A second reporter has been killed by ISIS, Steven Sotloff. Women are being sold off as “brides.” Teen girls are raped repeatedly. Thousands are murdered. There are plenty of news reports, but in some quarters, the silence is deafening.
Kathryn Jean Lopez asks what can we do, what must we do, in the face of evil, at National Review Online.
I don’t want to have on my conscience that I was complicit in something as horrendous as this simply by being quiet,” is how Cardinal Donald Wuerl, the archbishop of Washington, D.C., reflected on the persecution being conducted against Christians and other religious minorities in Iraq and Syria — which are far enough away from the U.S. that we mostly go on with our lives, perhaps without even a thought or a prayer.
The President plays golf, Beyoncé is applauded for her “women’s power” performance that is laden with sexual imagery, we worry about our favorite celebrities as their nude photos get leaked. And people die. En masse. For their faith, for where they live, for their willingness to say “I believe” when someone with a sword demands they recant.
Lopez writes about James Foley, the American journalist who was beheaded by ISIS just a few short days ago.
Foley talked about his time in a Libyan prison. A few days into his captivity, he heard a knock on the wall of his cell. He then heard the muffled voice of an American contractor, also detained there, who read to him from the Gospel according to Matthew, and they prayed together. “In a very calm voice, he’d read me Scripture once or twice a day,” Foley told the interviewer. “Then I’d pray to stay strong. I’d pray to soften the hearts of our captors. I’d pray to God to lift the burdens we couldn’t handle. And I’d pray that our Moms would know we were OK.”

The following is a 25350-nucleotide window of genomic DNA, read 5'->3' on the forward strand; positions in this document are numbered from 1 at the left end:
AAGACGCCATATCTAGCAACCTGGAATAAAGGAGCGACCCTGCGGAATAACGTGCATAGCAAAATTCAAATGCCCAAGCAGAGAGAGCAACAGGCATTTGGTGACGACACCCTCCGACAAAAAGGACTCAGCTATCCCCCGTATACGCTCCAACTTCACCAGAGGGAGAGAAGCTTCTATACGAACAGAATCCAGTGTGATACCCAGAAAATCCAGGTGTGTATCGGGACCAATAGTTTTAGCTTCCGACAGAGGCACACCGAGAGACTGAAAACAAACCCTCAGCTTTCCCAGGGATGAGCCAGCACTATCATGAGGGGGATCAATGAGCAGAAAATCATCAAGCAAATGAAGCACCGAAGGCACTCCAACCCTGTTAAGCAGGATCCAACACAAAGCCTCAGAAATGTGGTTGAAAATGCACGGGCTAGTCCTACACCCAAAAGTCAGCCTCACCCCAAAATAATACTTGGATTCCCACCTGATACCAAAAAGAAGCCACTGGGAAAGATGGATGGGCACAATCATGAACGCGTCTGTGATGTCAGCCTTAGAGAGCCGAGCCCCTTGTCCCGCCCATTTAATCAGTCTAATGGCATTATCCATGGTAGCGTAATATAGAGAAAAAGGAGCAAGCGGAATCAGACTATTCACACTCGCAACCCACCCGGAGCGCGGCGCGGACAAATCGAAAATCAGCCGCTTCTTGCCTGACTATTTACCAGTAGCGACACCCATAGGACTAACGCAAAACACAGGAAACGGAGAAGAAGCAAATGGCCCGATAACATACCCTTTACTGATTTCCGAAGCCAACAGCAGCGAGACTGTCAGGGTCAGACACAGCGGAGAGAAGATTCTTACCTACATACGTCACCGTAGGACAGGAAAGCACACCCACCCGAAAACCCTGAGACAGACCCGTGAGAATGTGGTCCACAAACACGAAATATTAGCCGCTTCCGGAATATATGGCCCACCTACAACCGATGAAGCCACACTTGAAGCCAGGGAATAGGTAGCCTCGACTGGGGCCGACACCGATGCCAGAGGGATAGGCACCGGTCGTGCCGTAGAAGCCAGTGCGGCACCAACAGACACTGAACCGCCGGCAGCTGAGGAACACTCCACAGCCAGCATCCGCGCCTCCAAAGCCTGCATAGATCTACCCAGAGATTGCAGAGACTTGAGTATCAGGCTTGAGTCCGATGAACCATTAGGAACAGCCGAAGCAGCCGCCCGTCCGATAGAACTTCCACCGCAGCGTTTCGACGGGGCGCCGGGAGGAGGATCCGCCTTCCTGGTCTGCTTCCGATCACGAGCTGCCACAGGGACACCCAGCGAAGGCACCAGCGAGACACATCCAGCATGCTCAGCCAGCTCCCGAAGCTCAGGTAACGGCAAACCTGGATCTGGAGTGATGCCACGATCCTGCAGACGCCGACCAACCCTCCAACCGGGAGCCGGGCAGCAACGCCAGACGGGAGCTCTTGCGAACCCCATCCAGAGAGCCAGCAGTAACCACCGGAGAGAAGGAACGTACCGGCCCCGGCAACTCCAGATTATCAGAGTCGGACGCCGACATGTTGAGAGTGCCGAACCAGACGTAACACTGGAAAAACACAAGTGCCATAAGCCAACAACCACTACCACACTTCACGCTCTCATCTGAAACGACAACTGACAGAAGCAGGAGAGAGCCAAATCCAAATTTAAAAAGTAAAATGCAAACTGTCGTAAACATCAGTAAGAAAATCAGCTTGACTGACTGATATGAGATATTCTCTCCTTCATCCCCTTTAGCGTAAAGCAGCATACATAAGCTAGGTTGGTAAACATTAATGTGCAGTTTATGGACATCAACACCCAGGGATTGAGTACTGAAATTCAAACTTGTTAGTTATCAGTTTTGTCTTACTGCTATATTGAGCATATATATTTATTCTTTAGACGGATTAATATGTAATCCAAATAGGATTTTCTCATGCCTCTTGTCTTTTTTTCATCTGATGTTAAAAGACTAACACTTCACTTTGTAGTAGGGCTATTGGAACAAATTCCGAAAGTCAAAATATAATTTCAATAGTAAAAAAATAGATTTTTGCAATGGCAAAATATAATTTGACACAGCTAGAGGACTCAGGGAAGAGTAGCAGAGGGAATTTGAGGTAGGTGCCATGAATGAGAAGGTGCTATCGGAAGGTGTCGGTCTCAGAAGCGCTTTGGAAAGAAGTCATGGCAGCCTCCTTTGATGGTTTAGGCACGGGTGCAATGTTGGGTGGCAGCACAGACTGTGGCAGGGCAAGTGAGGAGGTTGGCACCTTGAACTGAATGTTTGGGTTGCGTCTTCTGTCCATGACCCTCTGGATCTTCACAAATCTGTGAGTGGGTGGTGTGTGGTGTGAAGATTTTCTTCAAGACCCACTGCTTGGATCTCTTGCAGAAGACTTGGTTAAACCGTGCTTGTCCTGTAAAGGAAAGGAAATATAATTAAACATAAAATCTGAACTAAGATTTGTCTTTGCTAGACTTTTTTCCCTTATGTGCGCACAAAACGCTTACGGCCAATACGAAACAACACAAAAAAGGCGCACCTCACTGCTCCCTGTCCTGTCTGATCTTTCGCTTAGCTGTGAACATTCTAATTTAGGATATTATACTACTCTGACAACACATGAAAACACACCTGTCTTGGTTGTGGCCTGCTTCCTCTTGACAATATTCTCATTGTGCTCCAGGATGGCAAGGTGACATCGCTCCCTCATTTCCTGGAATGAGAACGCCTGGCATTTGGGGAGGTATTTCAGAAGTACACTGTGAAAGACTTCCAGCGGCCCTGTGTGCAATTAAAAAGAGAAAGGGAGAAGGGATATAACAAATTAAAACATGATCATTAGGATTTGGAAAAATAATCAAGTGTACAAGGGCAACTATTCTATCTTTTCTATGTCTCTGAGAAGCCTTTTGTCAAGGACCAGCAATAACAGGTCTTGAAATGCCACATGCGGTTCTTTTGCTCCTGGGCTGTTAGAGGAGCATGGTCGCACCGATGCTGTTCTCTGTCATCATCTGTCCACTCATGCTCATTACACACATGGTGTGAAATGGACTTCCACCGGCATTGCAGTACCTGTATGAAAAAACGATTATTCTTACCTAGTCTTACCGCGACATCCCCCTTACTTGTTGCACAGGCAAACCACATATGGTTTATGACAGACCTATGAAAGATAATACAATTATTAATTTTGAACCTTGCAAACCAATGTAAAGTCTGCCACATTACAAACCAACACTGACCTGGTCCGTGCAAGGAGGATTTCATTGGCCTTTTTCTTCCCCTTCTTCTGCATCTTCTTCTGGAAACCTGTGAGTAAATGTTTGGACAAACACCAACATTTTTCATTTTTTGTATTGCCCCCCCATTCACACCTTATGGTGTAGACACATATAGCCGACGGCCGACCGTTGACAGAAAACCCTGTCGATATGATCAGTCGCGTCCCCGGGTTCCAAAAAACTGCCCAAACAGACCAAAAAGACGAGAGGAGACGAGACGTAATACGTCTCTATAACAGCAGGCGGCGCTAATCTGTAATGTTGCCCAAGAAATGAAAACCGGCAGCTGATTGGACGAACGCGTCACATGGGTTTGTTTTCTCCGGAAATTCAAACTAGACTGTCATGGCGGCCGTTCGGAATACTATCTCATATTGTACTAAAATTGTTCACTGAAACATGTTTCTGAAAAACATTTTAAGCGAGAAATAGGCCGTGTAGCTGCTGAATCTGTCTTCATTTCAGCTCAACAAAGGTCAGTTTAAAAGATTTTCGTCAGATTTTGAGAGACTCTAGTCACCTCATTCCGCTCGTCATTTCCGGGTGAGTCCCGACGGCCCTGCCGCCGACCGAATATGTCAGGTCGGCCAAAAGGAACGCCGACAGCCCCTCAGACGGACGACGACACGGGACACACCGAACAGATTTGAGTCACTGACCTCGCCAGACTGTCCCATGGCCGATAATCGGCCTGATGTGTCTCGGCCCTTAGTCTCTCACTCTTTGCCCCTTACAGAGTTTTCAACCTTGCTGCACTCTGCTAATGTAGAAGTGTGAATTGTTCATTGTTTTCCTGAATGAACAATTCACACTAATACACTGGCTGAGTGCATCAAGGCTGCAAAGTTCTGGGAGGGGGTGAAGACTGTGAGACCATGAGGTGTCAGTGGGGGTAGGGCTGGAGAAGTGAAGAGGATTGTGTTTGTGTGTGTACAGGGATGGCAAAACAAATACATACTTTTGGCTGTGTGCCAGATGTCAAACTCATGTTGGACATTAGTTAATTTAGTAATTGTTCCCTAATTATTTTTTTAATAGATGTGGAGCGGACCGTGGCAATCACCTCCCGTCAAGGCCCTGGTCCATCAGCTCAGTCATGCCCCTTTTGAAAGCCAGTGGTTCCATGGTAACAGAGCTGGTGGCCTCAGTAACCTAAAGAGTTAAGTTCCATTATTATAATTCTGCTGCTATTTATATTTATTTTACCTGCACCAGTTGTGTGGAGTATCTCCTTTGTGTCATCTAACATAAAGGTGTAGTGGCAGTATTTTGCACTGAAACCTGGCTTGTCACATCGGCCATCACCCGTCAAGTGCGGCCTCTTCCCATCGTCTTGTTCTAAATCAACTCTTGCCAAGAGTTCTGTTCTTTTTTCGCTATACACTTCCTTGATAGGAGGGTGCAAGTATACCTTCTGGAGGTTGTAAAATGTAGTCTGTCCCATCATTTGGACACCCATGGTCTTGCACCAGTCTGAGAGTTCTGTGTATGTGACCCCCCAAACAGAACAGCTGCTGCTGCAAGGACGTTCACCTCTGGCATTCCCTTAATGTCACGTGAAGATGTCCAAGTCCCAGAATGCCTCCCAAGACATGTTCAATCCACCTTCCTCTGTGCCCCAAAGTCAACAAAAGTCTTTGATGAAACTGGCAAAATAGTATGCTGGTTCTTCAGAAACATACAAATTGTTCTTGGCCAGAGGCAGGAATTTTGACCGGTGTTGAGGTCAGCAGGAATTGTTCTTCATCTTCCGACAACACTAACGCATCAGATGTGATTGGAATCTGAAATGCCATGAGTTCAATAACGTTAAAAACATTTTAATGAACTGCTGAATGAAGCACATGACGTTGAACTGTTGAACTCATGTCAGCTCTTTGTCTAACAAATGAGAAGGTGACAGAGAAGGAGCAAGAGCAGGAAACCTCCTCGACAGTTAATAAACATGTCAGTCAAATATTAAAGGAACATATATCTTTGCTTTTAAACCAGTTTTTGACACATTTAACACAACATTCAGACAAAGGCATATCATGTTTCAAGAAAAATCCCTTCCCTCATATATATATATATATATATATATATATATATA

Foley is not alone in having faith in the power of prayer and our obligations to truth. Just this past week, Pope Francis met with Paul Bhatti, the brother of the slain Pakistani Shahbaz Bhatti, who was minister for minorities in his country’s government. Before Shahbaz Bhatti was killed, he talked with peace and courage about the threats he received for his work against blasphemy laws: “I want to share that I believe in Jesus Christ, who has given his own life for us. I know what is the meaning of cross, and I am following the cross, and I am ready to die for a cause.”
That’s real faith.
Lopez wants to know if NOW is the time when we’ll be awakened. What will it take for us to realize that “Never again” really means “Never again?” Will we clear out the distractions of celebrity and politics and infotainment and football scores and take note of what terror surrounds us? Will we be complicit in our silence, or will we stand up to evil and truly mean, “Never again?”